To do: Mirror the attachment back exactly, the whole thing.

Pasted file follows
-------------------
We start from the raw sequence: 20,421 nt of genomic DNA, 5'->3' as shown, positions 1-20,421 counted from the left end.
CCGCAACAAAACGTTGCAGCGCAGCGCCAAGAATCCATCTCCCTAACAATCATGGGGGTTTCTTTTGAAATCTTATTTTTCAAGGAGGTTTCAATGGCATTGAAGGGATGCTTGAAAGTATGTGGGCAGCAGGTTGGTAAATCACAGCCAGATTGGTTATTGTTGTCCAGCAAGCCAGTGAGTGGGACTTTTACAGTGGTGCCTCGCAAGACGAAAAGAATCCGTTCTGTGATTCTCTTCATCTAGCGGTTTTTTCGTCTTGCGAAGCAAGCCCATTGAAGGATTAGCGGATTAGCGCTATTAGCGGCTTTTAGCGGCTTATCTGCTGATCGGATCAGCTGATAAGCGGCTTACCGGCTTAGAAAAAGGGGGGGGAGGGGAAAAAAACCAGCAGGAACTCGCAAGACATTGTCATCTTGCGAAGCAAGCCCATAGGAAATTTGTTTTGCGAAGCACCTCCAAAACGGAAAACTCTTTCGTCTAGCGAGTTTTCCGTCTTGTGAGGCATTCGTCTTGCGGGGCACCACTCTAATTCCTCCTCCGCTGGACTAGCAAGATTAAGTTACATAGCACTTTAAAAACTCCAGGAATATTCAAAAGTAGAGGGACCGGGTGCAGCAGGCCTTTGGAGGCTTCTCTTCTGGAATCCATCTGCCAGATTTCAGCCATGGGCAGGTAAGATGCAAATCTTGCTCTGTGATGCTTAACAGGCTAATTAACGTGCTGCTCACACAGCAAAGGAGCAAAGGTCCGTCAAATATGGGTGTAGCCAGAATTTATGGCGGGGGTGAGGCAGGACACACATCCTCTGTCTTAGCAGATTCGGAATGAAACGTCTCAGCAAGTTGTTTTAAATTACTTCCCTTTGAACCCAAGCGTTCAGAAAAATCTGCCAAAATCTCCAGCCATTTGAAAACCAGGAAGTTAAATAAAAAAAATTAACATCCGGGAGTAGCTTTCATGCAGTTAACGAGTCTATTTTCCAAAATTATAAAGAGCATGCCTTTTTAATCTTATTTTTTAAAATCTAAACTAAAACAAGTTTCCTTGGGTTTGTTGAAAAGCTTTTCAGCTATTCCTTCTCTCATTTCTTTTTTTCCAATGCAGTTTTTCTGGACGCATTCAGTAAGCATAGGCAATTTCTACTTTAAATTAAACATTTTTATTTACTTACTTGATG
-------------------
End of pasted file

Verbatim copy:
We start from the raw sequence: 20,421 nt of genomic DNA, 5'->3' as shown, positions 1-20,421 counted from the left end.
CCGCAACAAAACGTTGCAGCGCAGCGCCAAGAATCCATCTCCCTAACAATCATGGGGGTTTCTTTTGAAATCTTATTTTTCAAGGAGGTTTCAATGGCATTGAAGGGATGCTTGAAAGTATGTGGGCAGCAGGTTGGTAAATCACAGCCAGATTGGTTATTGTTGTCCAGCAAGCCAGTGAGTGGGACTTTTACAGTGGTGCCTCGCAAGACGAAAAGAATCCGTTCTGTGATTCTCTTCATCTAGCGGTTTTTTCGTCTTGCGAAGCAAGCCCATTGAAGGATTAGCGGATTAGCGCTATTAGCGGCTTTTAGCGGCTTATCTGCTGATCGGATCAGCTGATAAGCGGCTTACCGGCTTAGAAAAAGGGGGGGGAGGGGAAAAAAACCAGCAGGAACTCGCAAGACATTGTCATCTTGCGAAGCAAGCCCATAGGAAATTTGTTTTGCGAAGCACCTCCAAAACGGAAAACTCTTTCGTCTAGCGAGTTTTCCGTCTTGTGAGGCATTCGTCTTGCGGGGCACCACTCTAATTCCTCCTCCGCTGGACTAGCAAGATTAAGTTACATAGCACTTTAAAAACTCCAGGAATATTCAAAAGTAGAGGGACCGGGTGCAGCAGGCCTTTGGAGGCTTCTCTTCTGGAATCCATCTGCCAGATTTCAGCCATGGGCAGGTAAGATGCAAATCTTGCTCTGTGATGCTTAACAGGCTAATTAACGTGCTGCTCACACAGCAAAGGAGCAAAGGTCCGTCAAATATGGGTGTAGCCAGAATTTATGGCGGGGGTGAGGCAGGACACACATCCTCTGTCTTAGCAGATTCGGAATGAAACGTCTCAGCAAGTTGTTTTAAATTACTTCCCTTTGAACCCAAGCGTTCAGAAAAATCTGCCAAAATCTCCAGCCATTTGAAAACCAGGAAGTTAAATAAAAAAAATTAACATCCGGGAGTAGCTTTCATGCAGTTAACGAGTCTATTTTCCAAAATTATAAAGAGCATGCCTTTTTAATCTTATTTTTTAAAATCTAAACTAAAACAAGTTTCCTTGGGTTTGTTGAAAAGCTTTTCAGCTATTCCTTCTCTCATTTCTTTTTTTCCAATGCAGTTTTTCTGGACGCATTCAGTAAGCATAGGCAATTTCTACTTTAAATTAAACATTTTTATTTACTTACTTGATG